For investors not willing to take duration risk, commercial mortgage backed securities may be a better option, but there may be additional credit risk involved. There are other factors to consider as well but I wanted to keep this as simple as possible. Other factors may include prepayment rates on the investment side and lets not forget that financing options for an mREIT are a critical part of its profit potential.
(Green=positive, yellow=neutral, red=negative, on a relative basis)
For investors with a low risk tolerance and passive portfolio management style, they should probably stick to mREITs focused on the agency-backed mortgages and maintain a long-term strategic allocation to the sector. While these investments may still be volatile, at least the issue of credit risk is eliminated from the equation. On the other hand, an investor who actively manages their portfolio and has a higher risk tolerance may invest across the entire mREIT sector by tactically shifting exposure to the mREITs focused on strategies poised to do well in certain environments. Being on the wrong end of these investments can be costly, so only investors with the highest risk tolerance should even consider it.
Investors fitting other profiles may consider strategies somewhat in between the two extremes. Generally speaking, we would suggest using a core/satellite approach within your mREIT exposure, using the agency-backed REITs as core and tactically allocating to commercial and non-agency when appropriate.
mREITS compared to other asset classes
The chart below shows the performance of Annaly from 2004 through YTD 2014 and one of the things that jumps out at me is the divergence of performance between Annaly and both Diversified REIT Index and the S&P 500. In 2005, for example, Annaly was down 39%, while Diversified REITs were up 4.3% and the S&P 500 was up 4.9%. Fast forward to 2013 and Annaly had a total return of -18.3%, while both Diversified REITs and S&P500 had positive returns of 8.7% and 32.4%, respectively. So far I know I'm not making a strong case for investing in mREITs. But looking at 2004, 2006, 2007, 2008, 2010, 2011, and so far so good in 2014, mREITs outperformed one or both of the other two indices.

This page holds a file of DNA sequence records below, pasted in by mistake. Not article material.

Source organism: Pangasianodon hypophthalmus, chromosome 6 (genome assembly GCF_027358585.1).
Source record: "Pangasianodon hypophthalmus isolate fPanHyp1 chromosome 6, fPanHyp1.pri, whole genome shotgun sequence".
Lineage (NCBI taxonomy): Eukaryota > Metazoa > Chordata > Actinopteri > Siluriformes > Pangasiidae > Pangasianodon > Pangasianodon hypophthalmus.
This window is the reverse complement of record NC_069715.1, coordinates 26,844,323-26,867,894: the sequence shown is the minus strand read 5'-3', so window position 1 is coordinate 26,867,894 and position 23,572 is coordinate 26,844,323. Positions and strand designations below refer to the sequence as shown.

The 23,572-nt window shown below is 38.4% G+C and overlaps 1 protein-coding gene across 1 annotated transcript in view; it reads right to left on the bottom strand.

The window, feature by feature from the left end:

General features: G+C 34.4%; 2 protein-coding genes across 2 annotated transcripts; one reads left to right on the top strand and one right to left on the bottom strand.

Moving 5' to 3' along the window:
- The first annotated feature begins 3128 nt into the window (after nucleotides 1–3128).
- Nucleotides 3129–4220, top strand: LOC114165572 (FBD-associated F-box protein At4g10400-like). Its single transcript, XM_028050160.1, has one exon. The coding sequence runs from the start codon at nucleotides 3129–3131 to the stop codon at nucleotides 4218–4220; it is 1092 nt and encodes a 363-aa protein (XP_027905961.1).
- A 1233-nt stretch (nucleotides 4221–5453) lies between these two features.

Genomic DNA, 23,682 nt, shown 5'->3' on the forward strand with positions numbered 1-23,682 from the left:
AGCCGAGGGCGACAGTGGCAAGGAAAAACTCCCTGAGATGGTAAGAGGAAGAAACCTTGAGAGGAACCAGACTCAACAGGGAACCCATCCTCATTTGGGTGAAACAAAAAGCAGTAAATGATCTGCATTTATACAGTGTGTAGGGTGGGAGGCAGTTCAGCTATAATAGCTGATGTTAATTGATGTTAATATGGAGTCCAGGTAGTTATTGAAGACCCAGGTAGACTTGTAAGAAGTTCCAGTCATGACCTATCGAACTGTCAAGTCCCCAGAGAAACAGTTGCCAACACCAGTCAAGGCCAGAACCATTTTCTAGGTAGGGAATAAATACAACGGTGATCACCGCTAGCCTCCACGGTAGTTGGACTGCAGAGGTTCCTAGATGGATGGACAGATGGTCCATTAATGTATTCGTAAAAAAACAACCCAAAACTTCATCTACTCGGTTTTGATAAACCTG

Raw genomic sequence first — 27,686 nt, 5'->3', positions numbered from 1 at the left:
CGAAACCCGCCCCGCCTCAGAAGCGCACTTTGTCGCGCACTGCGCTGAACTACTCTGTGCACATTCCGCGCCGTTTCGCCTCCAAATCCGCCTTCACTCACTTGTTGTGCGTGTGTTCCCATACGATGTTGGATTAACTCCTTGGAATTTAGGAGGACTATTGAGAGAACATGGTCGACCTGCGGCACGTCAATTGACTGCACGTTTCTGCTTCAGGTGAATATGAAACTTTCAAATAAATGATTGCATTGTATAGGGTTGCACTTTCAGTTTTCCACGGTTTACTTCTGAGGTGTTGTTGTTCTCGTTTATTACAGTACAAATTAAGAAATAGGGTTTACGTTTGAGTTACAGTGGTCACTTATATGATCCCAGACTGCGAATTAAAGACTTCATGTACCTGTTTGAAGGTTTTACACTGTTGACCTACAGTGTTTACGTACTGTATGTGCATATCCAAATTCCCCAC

The point I'm trying to make here is that rather than run for the hills when it comes to mREITS, investors should accept that they should be a part of the overall portfolio.
Many mREITs are considered extremely volatile and I can't argue with that. Most mREITs have a standard deviation that is in line with Google (NASDAQ:GOOG), and slightly above Johnson & Johnson (NYSE:JNJ). You could argue that Google's volatility recently has been to the upside but when looking back over a longer period of time, standard deviation remained relatively stable even during phases when Google's stock wasn't on an upward trajectory.
Before all of the REIT experts chime in about FFO, let me first say that mortgage REITs use a metric called core earnings as the best measure of performance. FFO, or funds from operations is used by most REITs because of the high level of depreciation inherent in any company that holds a lot of real estate assets. Since mREITs don't actually invest in real estate, core earnings is used as the appropriate metric, which takes into consideration amortization of premiums on the underlying mortgage holdings.